Empathy is the Key to Teacher-Student Relationships

If you ask a group of educators, from any sector what is the most important feature of successful teacher/student interaction invariably you get the answer relationships.  And I would agree.  However, personal relationships are hard work even when both parties are committed to having such a connection.  It is a challenge when the relationship you need is between a teacher and an angry, oppositional student.  It is obvious that it will be up to that teacher to build that relationship, not only is that connection a prerequisite for engagement, how else are they going to participate, it really is an ethical duty.

Continue reading “Empathy is the Key to Teacher-Student Relationships”

Class Sizes will be “The Biggest Ever” Boasts President Trump

Doubling down on Education Secretary Betsy DeVos’ recent claim that students “can learn better with larger classes, with more students to collaborate with, to learn with,” President Trump this morning bragged that the U.S. will lead the world in class size. “Under President Trump, our classes will be huge. They’ll be the biggest, most beautiful class sizes you’ve ever seen, believe me!”

Continue reading “Class Sizes will be “The Biggest Ever” Boasts President Trump”

US Senate Bill Proposes Smaller Class Sizes for High-Poverty School Districts

Following a year of teacher strikes where educators in West Virginia, Los Angeles, Denver and beyond called for wage increases and reduced class sizes, Sen. Jeff Merkley (D-OR) has introduced a new bill to incentivize smaller class sizes in kindergarten and first, second and third grades. The legislation, which would allocate $2 billion for competitive grant funding, primarily to high-poverty school districts in the United States, is co-sponsored by Democratic Sens. Kamala Harris (CA), Kirsten Gillibrand (NY), Elizabeth Warren (MA), Cory Booker (NJ) and Michael Bennet (CO). The bill is also endorsed by the American Federation of Teachers, the National Education Association, the National Parent Teacher Association, and First Focus Campaign for Children.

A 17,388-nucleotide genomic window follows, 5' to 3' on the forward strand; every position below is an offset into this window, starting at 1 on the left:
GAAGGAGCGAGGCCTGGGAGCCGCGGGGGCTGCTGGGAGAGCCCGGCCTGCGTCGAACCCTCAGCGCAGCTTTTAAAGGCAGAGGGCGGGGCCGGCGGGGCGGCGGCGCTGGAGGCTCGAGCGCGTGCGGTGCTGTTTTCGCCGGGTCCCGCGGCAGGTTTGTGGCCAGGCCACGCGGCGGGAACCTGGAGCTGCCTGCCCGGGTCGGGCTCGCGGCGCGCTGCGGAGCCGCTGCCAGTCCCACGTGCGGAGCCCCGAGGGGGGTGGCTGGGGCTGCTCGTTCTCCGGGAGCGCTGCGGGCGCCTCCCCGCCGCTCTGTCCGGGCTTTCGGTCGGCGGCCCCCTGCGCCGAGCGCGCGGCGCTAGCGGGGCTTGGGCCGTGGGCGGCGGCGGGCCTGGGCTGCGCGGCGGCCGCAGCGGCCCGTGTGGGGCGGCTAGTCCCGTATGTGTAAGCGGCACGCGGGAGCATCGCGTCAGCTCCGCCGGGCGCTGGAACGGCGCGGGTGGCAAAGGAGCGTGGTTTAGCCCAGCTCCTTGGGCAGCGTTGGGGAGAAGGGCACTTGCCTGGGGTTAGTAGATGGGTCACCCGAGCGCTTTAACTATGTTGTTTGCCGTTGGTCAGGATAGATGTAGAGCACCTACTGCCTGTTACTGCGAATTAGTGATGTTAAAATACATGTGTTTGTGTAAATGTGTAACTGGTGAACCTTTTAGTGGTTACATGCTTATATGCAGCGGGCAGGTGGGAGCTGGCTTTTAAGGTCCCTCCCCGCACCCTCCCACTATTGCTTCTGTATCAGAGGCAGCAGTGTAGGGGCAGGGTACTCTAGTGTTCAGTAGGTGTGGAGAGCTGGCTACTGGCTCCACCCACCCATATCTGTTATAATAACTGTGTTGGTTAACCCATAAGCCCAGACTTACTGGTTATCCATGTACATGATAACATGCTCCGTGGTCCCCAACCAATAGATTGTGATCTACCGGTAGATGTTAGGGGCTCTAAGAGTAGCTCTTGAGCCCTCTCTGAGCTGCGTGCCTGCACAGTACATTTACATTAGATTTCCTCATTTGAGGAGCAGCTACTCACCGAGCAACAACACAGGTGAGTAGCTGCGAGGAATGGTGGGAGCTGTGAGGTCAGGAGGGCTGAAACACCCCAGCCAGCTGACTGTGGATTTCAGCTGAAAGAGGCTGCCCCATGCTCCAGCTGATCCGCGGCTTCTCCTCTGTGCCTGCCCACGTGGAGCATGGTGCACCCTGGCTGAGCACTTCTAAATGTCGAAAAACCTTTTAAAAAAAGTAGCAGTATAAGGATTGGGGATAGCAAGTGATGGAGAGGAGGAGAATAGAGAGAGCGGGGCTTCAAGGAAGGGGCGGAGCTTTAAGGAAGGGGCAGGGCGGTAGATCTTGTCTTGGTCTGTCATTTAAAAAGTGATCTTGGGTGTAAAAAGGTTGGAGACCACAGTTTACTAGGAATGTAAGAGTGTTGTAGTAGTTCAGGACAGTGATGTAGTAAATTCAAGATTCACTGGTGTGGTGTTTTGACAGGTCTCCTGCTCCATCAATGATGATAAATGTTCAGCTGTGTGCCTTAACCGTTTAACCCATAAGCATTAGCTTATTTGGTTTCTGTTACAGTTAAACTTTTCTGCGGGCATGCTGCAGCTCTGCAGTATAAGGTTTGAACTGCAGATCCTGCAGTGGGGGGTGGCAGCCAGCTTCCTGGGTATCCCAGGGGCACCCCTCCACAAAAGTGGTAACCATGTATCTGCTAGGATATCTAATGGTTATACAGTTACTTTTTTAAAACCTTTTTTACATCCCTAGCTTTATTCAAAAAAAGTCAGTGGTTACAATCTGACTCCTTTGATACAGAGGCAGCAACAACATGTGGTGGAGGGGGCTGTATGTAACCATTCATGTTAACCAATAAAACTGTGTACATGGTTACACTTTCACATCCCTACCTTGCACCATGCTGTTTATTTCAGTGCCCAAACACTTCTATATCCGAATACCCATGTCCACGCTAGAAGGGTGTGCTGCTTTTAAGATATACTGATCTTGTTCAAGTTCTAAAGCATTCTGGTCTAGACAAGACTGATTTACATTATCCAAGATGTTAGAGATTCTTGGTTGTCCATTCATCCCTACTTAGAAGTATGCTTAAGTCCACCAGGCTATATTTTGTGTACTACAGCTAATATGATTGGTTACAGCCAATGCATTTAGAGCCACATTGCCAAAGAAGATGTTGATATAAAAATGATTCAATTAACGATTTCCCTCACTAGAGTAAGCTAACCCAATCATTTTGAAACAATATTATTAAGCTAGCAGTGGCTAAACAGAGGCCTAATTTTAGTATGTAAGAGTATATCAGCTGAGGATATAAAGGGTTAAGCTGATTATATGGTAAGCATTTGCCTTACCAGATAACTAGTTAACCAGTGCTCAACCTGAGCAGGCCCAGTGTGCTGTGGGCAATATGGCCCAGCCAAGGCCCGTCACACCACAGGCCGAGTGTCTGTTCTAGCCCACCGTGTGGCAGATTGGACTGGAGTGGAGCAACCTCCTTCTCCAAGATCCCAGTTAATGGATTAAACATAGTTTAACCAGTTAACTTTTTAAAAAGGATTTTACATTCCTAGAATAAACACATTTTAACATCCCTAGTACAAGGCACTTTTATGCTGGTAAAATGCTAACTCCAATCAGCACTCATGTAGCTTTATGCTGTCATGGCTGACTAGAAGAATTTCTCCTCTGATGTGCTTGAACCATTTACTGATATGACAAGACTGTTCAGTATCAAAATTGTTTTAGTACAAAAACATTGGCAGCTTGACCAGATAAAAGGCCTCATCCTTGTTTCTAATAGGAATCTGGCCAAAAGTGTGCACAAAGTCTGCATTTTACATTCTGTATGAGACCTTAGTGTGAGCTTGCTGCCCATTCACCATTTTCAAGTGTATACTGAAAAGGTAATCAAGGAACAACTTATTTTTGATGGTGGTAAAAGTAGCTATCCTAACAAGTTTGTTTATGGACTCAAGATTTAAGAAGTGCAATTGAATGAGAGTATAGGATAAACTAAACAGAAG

Continue reading “US Senate Bill Proposes Smaller Class Sizes for High-Poverty School Districts”

The Dishonourable Lie

How often have we all sat through those frustrating meetings where someone from head office or a university articulates with such commitment the first lie – if you can’t measure it then it’s not worth doing.  This quantification of education based on an economically rational approach started in the sixties.  This was the dawn of outcomes-based learning. 

Continue reading “The Dishonourable Lie”

Funding Increases for Private Schools Continue to Outstrip Increases for Public Schools

New funding figures show that government funding increases for private schools continue to far outstrip increases for public schools. Total government funding per student in public schools was cut between 2009-10 and 2016-17 while private schools received a massive increase. Even during the Gonski funding period of 2012-13 to 2016-17 increases in funding for private schools far outstripped those for public schools.